“It’s not just about rugby… it’s about developing the whole person…”
This is a warming analysis from Bournemouth Rugby Club’s Head of Academy, Jo Burns. He is a former player and coach who now carefully oversees the club’s next crop of young players looking to make the difficult leap from academy development to the senior rugby level. Burns and his staff coach several youth teams at Bournemouth, ranging from various ages as they aim to help these youngsters develop both on and off the field.
Tailoring the Training
Improving a player’s technical skill on the pitch is an important element. However, Burns believes that modern coaches have been able to make a positive adaptation to aid the sports next generation.
“There’s a lot more coaching education now. It’s quite heavily focused on putting the player at the centre of the training and understanding what the pathways are being able to influence that. They are able to own their own development this way.
“When I was a young player, training was a lot more instructional in terms of ‘do this, do that, you’re doing that wrong’. Whereas now, its a lot more emphasised on allowing players to make their own decisions.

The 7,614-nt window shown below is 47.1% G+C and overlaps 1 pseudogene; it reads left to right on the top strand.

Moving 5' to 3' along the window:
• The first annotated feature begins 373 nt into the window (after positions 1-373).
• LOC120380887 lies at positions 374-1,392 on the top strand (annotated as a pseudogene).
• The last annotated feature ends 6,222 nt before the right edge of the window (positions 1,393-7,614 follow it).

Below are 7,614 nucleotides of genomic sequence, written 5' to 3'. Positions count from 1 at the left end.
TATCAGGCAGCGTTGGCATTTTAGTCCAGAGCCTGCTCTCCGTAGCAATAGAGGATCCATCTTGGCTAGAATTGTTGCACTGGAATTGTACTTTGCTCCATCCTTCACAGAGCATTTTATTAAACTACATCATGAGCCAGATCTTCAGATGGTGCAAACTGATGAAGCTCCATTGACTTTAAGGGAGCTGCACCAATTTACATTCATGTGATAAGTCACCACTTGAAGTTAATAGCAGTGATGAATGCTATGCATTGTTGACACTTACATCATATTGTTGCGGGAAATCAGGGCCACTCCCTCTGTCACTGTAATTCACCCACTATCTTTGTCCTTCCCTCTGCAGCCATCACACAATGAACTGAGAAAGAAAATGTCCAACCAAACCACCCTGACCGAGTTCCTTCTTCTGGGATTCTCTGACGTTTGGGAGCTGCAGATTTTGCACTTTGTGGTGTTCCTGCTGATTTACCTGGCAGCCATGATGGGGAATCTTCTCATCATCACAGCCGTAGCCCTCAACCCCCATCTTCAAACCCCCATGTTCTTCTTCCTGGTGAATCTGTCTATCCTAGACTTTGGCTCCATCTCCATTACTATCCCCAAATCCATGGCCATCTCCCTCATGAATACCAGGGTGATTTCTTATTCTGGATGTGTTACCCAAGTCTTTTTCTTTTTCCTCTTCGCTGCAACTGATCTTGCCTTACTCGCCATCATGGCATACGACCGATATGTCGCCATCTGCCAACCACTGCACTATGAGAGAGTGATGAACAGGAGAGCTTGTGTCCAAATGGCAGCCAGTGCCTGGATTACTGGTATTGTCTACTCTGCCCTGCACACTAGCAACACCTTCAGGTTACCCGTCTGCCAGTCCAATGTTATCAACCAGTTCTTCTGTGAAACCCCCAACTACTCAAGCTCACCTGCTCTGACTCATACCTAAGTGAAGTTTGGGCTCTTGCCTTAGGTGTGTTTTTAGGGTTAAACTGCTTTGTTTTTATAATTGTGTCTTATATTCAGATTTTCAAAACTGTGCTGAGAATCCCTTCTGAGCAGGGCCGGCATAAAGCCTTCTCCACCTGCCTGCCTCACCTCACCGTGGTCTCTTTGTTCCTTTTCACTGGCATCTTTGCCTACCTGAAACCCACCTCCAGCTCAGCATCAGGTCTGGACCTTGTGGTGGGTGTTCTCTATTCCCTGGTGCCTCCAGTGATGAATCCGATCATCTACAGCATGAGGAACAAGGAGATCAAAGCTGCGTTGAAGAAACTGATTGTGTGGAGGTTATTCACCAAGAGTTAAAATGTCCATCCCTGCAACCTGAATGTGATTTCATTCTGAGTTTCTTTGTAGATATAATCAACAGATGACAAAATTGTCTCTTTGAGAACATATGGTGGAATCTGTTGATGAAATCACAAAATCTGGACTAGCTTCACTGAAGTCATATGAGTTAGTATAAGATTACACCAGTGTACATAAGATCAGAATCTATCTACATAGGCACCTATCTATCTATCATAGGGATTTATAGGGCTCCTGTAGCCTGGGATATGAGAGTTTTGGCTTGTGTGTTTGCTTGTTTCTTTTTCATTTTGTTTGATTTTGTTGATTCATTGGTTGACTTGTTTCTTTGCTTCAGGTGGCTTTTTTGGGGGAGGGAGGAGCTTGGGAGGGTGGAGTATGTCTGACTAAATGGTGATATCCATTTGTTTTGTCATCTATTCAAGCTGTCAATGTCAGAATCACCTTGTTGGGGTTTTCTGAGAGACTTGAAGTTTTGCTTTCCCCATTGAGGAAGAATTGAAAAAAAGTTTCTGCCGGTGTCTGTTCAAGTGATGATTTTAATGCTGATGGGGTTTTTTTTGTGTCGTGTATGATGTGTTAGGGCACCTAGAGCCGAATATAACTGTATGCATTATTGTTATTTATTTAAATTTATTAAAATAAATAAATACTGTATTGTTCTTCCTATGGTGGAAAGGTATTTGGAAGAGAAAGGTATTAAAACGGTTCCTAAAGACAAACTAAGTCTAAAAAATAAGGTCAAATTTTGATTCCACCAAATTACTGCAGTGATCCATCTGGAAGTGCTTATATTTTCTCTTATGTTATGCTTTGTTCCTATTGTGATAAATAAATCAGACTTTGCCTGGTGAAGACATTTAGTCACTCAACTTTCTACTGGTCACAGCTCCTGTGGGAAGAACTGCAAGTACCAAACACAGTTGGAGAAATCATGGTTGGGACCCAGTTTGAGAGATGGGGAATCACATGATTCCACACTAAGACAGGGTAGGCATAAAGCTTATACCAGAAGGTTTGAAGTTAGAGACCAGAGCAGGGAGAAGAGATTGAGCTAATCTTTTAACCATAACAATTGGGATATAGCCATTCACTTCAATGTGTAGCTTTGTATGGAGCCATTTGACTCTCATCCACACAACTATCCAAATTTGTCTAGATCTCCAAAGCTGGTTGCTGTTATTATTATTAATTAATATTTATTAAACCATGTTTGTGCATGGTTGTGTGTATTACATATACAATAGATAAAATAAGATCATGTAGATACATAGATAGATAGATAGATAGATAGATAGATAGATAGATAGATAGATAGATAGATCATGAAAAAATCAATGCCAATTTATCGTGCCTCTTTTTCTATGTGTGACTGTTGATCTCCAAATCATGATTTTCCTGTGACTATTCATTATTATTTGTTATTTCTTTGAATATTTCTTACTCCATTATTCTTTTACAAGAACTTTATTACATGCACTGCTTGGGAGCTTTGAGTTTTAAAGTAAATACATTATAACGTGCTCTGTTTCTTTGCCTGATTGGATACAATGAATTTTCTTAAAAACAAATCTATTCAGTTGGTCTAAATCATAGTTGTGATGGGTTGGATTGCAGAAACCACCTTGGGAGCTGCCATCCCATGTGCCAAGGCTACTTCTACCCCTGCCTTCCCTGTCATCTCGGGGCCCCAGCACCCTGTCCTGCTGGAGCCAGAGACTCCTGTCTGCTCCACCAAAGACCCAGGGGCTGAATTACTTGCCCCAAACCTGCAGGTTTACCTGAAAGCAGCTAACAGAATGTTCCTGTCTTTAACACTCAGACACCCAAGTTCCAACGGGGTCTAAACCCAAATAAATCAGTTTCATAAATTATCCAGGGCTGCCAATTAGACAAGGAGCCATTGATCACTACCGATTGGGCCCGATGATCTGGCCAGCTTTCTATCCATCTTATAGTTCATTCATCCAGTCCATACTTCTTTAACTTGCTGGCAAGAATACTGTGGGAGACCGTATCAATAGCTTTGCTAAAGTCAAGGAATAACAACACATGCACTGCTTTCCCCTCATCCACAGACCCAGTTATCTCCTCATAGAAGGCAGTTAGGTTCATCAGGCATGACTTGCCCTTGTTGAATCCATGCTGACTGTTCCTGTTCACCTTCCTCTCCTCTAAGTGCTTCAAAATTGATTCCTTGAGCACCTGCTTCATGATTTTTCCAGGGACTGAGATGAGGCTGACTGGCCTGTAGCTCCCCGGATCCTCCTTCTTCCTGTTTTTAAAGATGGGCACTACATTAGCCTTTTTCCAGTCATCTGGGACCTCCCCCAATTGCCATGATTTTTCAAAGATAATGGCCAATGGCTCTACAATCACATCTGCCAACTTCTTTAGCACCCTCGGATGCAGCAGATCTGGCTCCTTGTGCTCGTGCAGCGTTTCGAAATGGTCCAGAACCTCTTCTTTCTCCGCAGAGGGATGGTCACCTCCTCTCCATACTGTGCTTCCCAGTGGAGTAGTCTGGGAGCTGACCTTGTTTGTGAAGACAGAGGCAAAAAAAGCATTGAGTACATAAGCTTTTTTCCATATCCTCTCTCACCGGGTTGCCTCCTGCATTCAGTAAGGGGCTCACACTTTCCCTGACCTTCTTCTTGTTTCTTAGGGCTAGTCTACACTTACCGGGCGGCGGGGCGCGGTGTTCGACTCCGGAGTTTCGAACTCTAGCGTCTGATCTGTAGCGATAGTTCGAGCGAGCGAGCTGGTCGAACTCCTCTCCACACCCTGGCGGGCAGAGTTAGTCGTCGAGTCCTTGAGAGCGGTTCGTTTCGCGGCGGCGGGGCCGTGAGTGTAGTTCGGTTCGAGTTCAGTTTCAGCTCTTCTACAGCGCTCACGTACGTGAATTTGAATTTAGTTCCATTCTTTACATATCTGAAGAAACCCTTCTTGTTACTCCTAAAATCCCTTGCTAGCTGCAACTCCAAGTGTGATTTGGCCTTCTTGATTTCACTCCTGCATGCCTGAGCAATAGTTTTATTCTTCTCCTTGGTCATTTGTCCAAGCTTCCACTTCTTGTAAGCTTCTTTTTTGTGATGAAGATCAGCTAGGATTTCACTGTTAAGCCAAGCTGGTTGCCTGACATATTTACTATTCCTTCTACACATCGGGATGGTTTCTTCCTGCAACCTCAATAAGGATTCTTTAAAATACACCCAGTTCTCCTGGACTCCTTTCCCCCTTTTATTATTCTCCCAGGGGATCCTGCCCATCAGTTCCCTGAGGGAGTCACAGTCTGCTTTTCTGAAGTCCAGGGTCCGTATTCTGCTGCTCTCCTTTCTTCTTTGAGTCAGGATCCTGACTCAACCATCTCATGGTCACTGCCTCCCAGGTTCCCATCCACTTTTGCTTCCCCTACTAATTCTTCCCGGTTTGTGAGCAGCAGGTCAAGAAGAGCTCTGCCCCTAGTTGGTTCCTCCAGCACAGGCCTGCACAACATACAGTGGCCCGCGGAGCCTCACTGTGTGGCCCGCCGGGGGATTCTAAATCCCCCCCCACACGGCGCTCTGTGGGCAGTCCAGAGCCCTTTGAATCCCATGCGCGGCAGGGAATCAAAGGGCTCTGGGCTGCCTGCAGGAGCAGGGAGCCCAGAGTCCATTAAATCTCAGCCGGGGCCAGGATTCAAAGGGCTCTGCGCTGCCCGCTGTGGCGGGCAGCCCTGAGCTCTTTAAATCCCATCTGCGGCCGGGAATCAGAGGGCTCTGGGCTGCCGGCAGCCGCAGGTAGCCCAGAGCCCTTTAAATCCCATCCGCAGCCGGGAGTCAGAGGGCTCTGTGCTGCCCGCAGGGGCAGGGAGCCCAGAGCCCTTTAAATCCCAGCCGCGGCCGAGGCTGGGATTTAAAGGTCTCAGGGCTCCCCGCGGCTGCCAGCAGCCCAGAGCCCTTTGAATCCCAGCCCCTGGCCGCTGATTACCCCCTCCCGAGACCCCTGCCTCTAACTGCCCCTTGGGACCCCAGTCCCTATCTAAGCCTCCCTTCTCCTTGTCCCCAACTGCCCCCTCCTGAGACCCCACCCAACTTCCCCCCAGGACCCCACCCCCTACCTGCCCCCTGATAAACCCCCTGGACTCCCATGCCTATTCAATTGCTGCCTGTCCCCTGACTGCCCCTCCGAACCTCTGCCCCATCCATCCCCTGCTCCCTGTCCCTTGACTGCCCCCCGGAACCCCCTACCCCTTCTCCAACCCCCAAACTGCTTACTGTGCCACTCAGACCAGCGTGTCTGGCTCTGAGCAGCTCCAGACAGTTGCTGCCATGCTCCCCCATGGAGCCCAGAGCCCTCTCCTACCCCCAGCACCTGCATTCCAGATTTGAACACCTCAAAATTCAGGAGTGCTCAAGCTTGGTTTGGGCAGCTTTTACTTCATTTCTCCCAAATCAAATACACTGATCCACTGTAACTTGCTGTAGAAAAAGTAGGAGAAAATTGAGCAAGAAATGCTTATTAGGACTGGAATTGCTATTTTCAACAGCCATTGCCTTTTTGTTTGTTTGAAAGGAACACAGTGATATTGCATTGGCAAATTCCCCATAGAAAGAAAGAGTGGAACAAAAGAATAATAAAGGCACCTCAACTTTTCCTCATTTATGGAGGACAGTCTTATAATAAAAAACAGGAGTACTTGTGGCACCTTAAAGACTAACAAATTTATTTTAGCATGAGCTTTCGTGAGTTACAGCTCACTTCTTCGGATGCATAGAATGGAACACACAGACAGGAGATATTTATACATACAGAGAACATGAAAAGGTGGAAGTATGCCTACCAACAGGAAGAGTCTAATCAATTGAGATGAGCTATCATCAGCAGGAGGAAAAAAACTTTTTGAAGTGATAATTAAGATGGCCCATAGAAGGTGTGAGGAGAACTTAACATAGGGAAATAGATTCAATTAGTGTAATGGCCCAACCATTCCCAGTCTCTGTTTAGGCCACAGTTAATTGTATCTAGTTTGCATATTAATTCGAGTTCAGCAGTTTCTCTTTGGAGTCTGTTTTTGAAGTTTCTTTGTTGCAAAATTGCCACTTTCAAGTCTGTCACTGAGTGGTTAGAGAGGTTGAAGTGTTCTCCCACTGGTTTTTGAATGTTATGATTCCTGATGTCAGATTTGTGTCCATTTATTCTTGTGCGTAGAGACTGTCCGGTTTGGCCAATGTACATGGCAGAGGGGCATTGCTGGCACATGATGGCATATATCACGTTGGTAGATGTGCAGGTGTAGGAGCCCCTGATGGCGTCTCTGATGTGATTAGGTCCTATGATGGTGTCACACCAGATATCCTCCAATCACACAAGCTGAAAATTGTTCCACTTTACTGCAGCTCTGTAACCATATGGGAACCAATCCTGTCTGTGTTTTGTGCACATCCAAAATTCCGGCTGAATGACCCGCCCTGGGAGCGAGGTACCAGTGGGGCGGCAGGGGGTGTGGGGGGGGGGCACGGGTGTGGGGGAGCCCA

“They’re also given the chance to see what their options are off the field. And how that can impact not just themselves, but the rest of the team and the rest of their development.
“The game has also adapted to provide young players with knowledge for them to make their own decisions and the right choices. It’s more empowering for the players to be involved in their own development.”
Allowing young players to have a large amount of control in their development choices can lead to uncertain results. However, Burns and his team at Bournemouth believe their training approach can help get the best out of their youngsters.
“Most of our training is game-based,” he explained. “As the players turn 18 and they start to transition to the men’s game, especially at grassroots, it becomes more focused on match performance. Whereas at younger ages, we try to use a match as a test for the skills that they’ve learned, rather than an opportunity to just win a match.
“If you’re 14 and you win a game against your local rivals, there might be a bit of a buzz about winning but it doesn’t determine anything about your life. When you’re 24, you won’t be focused on trophies from the Under-13s, saying, ‘Look how good we were’. So I think the training and the opportunities to try new things in games is probably more important than the actual match result.”
The Social Aspect to Rugby
Another key factor in Burns’ approach to improving the club’s young players is his positive views on player socialising and team acceptance.
The former player added, “In terms of the level that they’re playing at, some players will train just for fitness. Others will come to socialise with their friends. For Bournemouth and myself especially, we are not elitist. So if you’ve never played rugby before and you want to come train with us then that’s okay. If you want to come because you want to see your friends, that’s okay as well.